People who let homes or shops in San Telmo and Palermo have a problem in common: the enormous increases in rents and food prices brought by the influx of wealthy new residents and tenants (especially foreign tourists with US dollars or euros). The arrival of these newcomers, who were attracted by the fame and upgrading of these neighborhoods, has forced many longtime residents and merchants to move elsewhere, taking with them the trades that gave their neighborhoods character. A case in point is the Mercado de San Telmo (1879), a privately owned indoor market that once had more than 100 stalls that sold high-quality fresh produce at reasonable prices, but now is full of flea market-type shops and very few food stalls.
Of late, San Telmo has been flooded by designer shops, expensive restaurants and other consumer society accoutrements that have nothing to do with the people who have lived there until now. These changes are decried by residents who don’t want the neighborhood to become another Palermo. A bigger threat still is the Town Hall’s desire to turn historic Calle Defensa into a permanent pedestrian mall that aims to please tourists and shoppers, but denies residents public transport and exposes them to floods of strangers at any time of the day, and to a potentially noisy night life.

Avenida de Mayo
The new favorite of amateur photographers is Avenida de Mayo (in the Monserrat neighborhood), which has interesting Art Nouveau architecture and is the most authentically porteño of the three because no attempt has been made yet to make it touristy or exclusive.

Officially inaugurated on July 9, 1894 to give Buenos Aires a grand avenue that would have nothing to envy of those in France, Avenida de Mayo was destined to be important from the moment that Congress approved its construction in 1884. It looks French but its spirit is that of the large Spanish community that adopted it in the early 20th century.
For porteños, it is just a place to work and go about everyday life, frequent demonstrations moving between Congress and Government House allowing. And the many youth hostels that have sprung up in former hotels show that this normality, and prices that are lower than in San Telmo or Palermo, are appreciated by foreigners interested in local culture.
Many guidebooks equate Avenida de Mayo only with the Café Tortoni (Av. De Mayo 829), the dean of Buenos Aires cafes, which opened at another location in 1858. It moved to its present building with entrances on Calle Rivadavia and Avenida de Mayo in 1880, and opened on the avenue in 1893. Famed for having been the choice of famed writers and other members of the local cultural scene, and for its luxurious décor of marble-top tables, Tiffany lamps and stained glass, it makes you feel like you are temporarily an actor on a stage out of the past. The Argentine Tango Academy has its office upstairs. The Tortoni offers several tango shows every night Tuesday to Sunday. See http://www.cafetortoni.com.ar/ for the program.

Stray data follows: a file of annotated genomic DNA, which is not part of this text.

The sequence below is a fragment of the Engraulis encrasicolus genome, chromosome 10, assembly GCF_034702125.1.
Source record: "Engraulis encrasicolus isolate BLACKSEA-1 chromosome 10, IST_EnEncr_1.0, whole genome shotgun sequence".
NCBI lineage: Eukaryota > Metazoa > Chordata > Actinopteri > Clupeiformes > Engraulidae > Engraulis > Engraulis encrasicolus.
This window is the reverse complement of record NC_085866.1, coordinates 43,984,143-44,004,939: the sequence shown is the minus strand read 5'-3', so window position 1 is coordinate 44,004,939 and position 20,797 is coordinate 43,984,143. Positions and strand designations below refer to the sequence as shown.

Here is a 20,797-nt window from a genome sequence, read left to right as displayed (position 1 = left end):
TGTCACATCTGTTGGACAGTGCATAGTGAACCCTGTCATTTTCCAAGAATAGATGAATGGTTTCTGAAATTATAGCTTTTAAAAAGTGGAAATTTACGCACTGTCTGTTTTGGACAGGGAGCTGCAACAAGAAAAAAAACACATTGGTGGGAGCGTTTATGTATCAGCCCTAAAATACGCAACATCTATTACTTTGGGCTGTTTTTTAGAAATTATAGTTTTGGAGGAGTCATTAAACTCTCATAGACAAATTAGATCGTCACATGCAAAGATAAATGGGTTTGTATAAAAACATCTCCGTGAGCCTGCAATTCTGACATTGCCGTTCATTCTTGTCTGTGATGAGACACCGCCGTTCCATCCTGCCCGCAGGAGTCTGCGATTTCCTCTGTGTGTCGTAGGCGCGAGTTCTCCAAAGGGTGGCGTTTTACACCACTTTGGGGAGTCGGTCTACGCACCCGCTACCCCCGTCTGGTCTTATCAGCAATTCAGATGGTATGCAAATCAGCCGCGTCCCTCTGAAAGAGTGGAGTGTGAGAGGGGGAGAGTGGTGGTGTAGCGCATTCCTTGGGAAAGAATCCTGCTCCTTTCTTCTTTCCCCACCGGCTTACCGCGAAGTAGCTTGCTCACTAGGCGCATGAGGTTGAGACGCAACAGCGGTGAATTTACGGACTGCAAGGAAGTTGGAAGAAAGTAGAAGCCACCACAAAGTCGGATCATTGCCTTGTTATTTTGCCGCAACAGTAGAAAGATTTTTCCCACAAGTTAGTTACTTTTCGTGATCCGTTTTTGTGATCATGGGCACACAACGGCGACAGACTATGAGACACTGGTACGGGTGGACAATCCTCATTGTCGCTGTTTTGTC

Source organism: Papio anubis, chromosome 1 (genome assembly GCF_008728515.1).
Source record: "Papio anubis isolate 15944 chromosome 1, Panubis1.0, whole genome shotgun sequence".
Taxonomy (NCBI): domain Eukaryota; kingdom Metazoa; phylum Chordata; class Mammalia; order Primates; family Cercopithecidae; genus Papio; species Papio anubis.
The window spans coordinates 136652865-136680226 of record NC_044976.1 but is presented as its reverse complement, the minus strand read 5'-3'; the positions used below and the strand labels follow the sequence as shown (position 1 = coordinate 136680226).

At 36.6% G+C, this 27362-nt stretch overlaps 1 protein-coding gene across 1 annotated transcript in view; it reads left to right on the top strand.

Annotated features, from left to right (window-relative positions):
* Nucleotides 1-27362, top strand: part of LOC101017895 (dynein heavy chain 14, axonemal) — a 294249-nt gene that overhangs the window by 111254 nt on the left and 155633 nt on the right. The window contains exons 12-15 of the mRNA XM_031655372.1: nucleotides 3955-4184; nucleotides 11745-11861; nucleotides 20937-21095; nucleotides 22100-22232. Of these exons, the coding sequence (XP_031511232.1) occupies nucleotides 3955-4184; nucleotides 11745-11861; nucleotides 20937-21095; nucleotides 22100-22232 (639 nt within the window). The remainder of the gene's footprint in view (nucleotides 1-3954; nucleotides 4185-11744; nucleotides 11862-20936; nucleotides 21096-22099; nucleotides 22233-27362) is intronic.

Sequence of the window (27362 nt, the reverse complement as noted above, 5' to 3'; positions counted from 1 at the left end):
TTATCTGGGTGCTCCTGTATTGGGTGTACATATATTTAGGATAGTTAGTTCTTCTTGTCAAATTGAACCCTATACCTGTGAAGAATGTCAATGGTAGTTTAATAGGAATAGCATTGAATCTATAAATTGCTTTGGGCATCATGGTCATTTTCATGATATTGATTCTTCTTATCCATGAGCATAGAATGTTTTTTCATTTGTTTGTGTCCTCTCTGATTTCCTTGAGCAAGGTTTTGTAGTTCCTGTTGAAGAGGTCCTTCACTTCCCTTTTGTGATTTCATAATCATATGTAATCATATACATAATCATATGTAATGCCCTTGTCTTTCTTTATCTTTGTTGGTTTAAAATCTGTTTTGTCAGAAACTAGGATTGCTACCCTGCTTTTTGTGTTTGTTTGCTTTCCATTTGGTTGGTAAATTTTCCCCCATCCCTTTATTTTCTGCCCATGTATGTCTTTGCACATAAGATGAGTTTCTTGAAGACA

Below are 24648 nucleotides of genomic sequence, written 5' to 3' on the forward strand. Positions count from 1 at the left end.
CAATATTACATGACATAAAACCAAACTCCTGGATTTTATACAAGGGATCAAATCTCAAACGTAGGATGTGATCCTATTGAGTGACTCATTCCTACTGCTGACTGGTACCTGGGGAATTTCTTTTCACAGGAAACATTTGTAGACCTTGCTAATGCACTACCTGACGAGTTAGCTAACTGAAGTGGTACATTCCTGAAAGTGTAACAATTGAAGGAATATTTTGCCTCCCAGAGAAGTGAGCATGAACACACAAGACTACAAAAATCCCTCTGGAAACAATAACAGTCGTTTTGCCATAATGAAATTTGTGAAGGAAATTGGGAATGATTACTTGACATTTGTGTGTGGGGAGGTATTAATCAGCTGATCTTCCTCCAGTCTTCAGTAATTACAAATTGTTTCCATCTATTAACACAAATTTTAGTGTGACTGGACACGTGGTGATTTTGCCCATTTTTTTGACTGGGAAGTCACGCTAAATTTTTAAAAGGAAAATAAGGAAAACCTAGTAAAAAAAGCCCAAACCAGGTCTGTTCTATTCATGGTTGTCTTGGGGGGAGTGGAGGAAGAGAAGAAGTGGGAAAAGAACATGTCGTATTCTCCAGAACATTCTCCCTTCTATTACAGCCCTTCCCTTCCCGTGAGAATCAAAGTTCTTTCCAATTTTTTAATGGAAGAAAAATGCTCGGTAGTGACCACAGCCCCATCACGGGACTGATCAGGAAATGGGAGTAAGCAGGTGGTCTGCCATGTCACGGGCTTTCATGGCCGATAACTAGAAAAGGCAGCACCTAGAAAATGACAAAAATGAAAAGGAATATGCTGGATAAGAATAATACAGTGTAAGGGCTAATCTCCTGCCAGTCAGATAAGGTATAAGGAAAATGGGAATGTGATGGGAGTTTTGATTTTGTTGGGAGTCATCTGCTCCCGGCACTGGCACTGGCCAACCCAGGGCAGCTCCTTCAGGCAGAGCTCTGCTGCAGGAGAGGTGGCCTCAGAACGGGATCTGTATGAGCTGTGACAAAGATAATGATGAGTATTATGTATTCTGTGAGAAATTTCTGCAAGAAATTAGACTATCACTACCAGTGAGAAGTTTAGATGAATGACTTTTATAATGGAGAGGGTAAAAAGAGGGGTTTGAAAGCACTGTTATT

But don’t forget Los 36 Billares (Av. de Mayo 1265), which was inaugurated along with the avenue in 1894 and has one of the city’s last billiard halls (which is in the basement). Upstairs it is a traditional porteño bar with a modest décor and a clientele of largely elderly people who go there to read the newspaper in the mornings over coffee with milk and croissants, and younger clients who choose the executive menu at lunch. It is not full of tourists, and you feel like you are watching a scene from the first half of the 20th century. Los 36 Billares offers tango dinner shows Tuesday to Sunday, and a flamenco show after midnight on Saturday. See http://www.los36billares.com.ar/ for details.

The Barolo building (Av. de Mayo 1370), an eclectic 22-floor tower built between 1919 and 1923 for an eccentric textile magnate, represents Dante’s Divine Comedy, with Hell on the ground floor, Purgatory in possession of the first to 14th floors, and Heaven extending from the 15th floor up to the beacon on the top floor, which symbolizes salvation. The building’s administration offers tours that leave from the concierge’s desk from 2pm to 7pm on Monday and Thursday. They last 40 minutes, cost 20 pesos, and can be bilingual if some members of the group speak English only. Evening tours can be arranged. Reservations at 4383-1065.

PHOTO CREDITS: A clothing store in Palermo and a living statue in San Telmo; Old glass siphon bottles in San Telmo; New buildings on Calle Armenia, Palermo; Cafe-restó on Calle Gurruchaga, Palermo; Avenida de Mayo; The Los 36 Billares bar and the Barolo Building, both on the Avenue, all by Bonnie Tucker.